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Bowl barrow and associated mound in Old Fen, 450m south east of Mill House

List Entry Summary

This monument is scheduled under the Ancient Monuments and Archaeological Areas Act 1979 as amended as it appears to the Secretary of State to be of national importance. This entry is a copy, the original is held by the Department for Culture, Media and Sport.

Name: Bowl barrow and associated mound in Old Fen, 450m south east of Mill House

List entry Number: 1010568


The monument may lie within the boundary of more than one authority.

County: Norfolk

District: King's Lynn and West Norfolk

District Type: District Authority

Parish: Castle Rising

National Park: Not applicable to this List entry.

Grade: Not applicable to this List entry.

Date first scheduled: 27-Jun-1978

Date of most recent amendment: 27-Jan-1995

Legacy System Information

The contents of this record have been generated from a legacy data system.

Legacy System: RSM

UID: 21331

Asset Groupings

This list entry does not comprise part of an Asset Grouping. Asset Groupings are not part of the official record but are added later for information.

List entry Description

Summary of Monument

Legacy Record - This information may be included in the List Entry Details.

Reasons for Designation

Bowl barrows, the most numerous form of round barrow, are funerary monuments dating from the Late Neolithic period to the Late Bronze Age, with most examples belonging to the period 2400-1500 BC. They were constructed as earthen or rubble mounds, sometimes ditched, which covered single or multiple burials. They occur either in isolation or grouped as cemeteries and often acted as a focus for burials in later periods. Often superficially similar, although differing widely in size, they exhibit regional variations in form and a diversity of burial practices. There are over 10,000 surviving bowl barrows recorded nationally (many more have already been destroyed), occurring across most of lowland Britain. Often occupying prominent locations, they are a major historic element in the modern landscape and their considerable variation of form and longevity as a monument type provide important information on the diversity of beliefs and social organisations amongst early prehistoric communities. They are particularly representative of their period and a substantial proportion of surviving examples are considered worthy of protection.

The bowl barrow and associated, underlying mound in Old Fen survive well. The earthen mounds and the fill of the surrounding ditch will retain archaeological information concerning their construction, the duration and manner of their use, and the chronological, structural and functional relationship between them. Evidence for the local environment prior to and during that time will also be preserved in the buried soil beneath the mound and in the ditch fill. The monument lies c.360m north east of another bowl barrow and the two are among a small number of round barrows sited near the low escarpment of the Greensand Belt, overlooking the eastern edge of the Fens and the marshes bordering the Wash to the west. As a group, these barrows provide some evidence for the character and density of prehistoric settlement in the area.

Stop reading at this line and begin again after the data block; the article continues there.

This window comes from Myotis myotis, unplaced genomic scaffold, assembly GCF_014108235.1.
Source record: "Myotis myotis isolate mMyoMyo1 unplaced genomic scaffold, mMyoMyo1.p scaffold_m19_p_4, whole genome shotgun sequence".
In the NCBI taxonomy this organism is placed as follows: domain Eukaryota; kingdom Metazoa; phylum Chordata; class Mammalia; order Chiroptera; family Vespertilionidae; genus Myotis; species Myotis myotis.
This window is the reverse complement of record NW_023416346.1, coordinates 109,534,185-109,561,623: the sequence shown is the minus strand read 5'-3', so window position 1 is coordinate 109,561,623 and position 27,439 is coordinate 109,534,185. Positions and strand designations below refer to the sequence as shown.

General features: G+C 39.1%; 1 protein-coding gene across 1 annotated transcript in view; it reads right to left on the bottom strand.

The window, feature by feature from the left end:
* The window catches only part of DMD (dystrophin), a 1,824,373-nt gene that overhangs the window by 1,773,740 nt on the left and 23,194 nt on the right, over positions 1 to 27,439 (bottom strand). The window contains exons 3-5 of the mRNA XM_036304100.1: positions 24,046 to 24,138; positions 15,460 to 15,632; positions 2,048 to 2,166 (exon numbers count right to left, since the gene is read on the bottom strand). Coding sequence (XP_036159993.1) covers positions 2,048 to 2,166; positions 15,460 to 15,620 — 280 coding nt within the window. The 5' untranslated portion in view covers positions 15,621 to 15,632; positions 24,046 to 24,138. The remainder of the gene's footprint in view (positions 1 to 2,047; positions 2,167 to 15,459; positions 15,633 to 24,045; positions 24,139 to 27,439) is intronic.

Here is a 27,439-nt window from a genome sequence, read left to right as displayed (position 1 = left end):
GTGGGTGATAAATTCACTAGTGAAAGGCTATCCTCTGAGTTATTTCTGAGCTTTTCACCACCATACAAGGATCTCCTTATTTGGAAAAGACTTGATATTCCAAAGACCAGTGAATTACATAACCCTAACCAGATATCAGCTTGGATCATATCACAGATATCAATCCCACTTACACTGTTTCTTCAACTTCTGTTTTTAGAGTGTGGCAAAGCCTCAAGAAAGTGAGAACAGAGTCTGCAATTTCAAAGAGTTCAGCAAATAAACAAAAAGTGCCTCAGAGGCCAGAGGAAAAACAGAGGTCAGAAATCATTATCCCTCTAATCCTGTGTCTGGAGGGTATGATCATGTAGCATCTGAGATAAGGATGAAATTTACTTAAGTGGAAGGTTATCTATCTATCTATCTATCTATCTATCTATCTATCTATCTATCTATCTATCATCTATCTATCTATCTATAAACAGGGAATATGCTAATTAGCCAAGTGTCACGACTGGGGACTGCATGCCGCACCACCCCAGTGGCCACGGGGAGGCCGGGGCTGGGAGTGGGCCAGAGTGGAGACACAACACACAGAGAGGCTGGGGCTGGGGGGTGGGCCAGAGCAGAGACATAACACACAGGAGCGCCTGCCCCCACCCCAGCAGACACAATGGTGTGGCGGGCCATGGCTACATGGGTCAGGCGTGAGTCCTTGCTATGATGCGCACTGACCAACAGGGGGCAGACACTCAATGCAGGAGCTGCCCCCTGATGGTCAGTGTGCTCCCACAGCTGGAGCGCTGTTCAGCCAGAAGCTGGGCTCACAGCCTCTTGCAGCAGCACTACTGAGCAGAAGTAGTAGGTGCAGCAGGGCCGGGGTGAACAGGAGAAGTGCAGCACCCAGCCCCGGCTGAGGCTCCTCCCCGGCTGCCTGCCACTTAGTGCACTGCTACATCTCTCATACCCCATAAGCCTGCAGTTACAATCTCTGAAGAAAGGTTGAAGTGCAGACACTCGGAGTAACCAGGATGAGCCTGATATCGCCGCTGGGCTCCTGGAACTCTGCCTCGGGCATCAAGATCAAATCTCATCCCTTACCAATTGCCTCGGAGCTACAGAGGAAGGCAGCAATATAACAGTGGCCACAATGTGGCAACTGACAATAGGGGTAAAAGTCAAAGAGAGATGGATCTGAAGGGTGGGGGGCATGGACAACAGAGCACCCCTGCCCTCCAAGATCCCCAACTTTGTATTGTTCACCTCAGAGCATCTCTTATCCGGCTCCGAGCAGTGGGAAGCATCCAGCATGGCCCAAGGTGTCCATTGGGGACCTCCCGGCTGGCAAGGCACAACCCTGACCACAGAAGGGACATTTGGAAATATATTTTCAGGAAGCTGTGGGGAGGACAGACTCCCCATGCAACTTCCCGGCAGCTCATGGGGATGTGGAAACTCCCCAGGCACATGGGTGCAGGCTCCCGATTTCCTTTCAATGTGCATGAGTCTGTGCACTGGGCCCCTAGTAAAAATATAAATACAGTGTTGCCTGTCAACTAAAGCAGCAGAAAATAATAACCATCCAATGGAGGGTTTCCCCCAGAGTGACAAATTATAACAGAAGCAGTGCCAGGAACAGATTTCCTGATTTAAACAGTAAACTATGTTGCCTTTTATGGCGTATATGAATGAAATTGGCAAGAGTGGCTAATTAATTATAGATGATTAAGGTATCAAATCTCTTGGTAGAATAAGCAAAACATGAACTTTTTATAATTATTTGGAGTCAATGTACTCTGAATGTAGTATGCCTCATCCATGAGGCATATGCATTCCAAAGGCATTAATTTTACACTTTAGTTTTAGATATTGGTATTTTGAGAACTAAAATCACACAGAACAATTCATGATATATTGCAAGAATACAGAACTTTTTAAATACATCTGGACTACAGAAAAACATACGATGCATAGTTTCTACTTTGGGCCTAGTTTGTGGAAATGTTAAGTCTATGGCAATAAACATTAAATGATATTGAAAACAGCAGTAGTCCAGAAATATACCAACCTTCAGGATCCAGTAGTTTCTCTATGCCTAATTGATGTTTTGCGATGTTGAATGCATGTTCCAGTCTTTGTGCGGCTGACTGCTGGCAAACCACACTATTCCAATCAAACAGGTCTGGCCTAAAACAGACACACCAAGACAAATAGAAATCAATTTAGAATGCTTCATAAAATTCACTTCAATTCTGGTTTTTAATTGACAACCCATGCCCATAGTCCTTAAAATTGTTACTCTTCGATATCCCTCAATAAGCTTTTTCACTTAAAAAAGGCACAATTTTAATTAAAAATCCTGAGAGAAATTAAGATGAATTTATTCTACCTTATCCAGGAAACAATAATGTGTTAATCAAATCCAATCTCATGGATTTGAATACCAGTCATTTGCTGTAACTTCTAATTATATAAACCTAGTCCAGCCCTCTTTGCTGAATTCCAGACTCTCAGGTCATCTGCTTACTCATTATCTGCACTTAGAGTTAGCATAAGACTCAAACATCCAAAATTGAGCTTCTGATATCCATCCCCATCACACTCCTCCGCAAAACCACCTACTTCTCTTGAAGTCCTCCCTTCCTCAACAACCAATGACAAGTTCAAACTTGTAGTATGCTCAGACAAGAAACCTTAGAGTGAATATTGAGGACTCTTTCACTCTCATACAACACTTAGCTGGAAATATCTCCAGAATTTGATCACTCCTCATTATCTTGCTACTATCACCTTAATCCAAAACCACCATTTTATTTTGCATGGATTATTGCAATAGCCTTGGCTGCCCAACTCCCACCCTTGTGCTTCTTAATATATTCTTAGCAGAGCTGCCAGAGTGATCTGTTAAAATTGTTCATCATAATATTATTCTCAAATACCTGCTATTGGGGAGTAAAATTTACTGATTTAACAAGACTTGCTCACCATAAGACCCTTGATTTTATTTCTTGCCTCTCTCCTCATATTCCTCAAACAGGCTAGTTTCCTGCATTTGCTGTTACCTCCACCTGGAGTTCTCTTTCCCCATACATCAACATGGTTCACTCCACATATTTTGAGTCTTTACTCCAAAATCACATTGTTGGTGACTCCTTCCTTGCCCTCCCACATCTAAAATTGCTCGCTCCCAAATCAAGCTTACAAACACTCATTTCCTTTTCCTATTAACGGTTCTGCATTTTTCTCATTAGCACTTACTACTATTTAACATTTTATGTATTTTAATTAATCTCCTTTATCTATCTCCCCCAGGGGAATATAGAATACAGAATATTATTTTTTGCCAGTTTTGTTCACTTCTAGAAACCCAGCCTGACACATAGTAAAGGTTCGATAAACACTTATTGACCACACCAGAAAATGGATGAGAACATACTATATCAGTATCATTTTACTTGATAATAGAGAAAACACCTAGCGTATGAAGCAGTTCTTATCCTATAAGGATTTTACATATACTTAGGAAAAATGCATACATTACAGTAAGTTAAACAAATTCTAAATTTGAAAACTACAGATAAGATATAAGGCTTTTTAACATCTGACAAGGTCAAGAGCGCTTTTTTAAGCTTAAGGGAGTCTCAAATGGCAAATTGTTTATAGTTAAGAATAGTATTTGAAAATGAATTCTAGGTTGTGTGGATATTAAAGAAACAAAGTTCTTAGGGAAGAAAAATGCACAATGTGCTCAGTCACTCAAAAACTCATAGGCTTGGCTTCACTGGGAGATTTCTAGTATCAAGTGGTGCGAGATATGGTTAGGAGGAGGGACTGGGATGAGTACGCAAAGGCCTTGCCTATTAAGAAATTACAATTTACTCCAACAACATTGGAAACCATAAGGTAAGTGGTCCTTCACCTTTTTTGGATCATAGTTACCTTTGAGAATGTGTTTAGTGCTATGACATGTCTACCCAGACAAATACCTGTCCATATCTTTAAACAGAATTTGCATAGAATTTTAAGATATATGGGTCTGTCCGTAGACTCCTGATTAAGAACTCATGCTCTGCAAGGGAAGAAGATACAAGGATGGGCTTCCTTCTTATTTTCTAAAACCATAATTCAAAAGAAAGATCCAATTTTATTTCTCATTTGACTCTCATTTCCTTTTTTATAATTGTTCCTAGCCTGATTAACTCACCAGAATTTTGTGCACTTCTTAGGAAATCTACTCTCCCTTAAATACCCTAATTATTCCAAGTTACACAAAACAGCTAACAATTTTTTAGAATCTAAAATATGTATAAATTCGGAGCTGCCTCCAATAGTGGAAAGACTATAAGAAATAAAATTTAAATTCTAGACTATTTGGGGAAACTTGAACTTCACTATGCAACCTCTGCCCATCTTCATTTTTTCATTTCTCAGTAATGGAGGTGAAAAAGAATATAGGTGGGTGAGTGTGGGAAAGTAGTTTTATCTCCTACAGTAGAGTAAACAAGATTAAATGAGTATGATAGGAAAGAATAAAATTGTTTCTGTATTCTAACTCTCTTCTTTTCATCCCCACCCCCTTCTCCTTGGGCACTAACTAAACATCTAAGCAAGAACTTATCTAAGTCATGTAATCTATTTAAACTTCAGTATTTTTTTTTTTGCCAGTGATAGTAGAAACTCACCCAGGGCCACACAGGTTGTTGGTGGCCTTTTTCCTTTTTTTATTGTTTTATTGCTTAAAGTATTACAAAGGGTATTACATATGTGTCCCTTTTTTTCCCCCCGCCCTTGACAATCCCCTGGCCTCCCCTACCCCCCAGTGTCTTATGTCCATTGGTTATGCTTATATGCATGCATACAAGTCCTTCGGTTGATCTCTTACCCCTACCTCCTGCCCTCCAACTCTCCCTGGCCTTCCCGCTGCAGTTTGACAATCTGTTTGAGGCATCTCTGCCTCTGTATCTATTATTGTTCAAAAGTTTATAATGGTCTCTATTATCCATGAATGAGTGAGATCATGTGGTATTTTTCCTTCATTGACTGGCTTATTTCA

Legacy Record - This information may be included in the List Entry Details.


The monument, which is located on level ground on the southern side of the valley of Babingley River, includes the composite earthwork of a bowl barrow and a contiguous low mound, considered to be the remains of an earlier, smaller barrow. The bowl barrow is visible as an earthen mound covering a circular area c.17m in diameter and standing to a height of c.1.5m. It overlaps and incorporates part of the smaller mound, which extends c.9m beyond it on the north side and measures c.0.5m in height and c.13m across east-west. The two mounds, which together are ovoid in plan, tapering towards the northern end, are surrounded by a ditch which has become infilled and is no longer visible, although it will survive as a buried feature c.3m wide. The overall dimensions of the two mounds and the ditch are 23m east-west by 32m north-south.

MAP EXTRACT The site of the monument is shown on the attached map extract. It includes a 2 metre boundary around the archaeological features, considered to be essential for the monument's support and preservation.

Selected Sources

Schwabe, P K L, 3299 West Norfolk, Castle Rising, (1937)
Schwabe, P L K, 3299: West Norfolk, Castle Rising, (1937)

National Grid Reference: TF 67883 24602


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This copy shows the entry on 19-Aug-2018 at 04:36:52.

End of official listing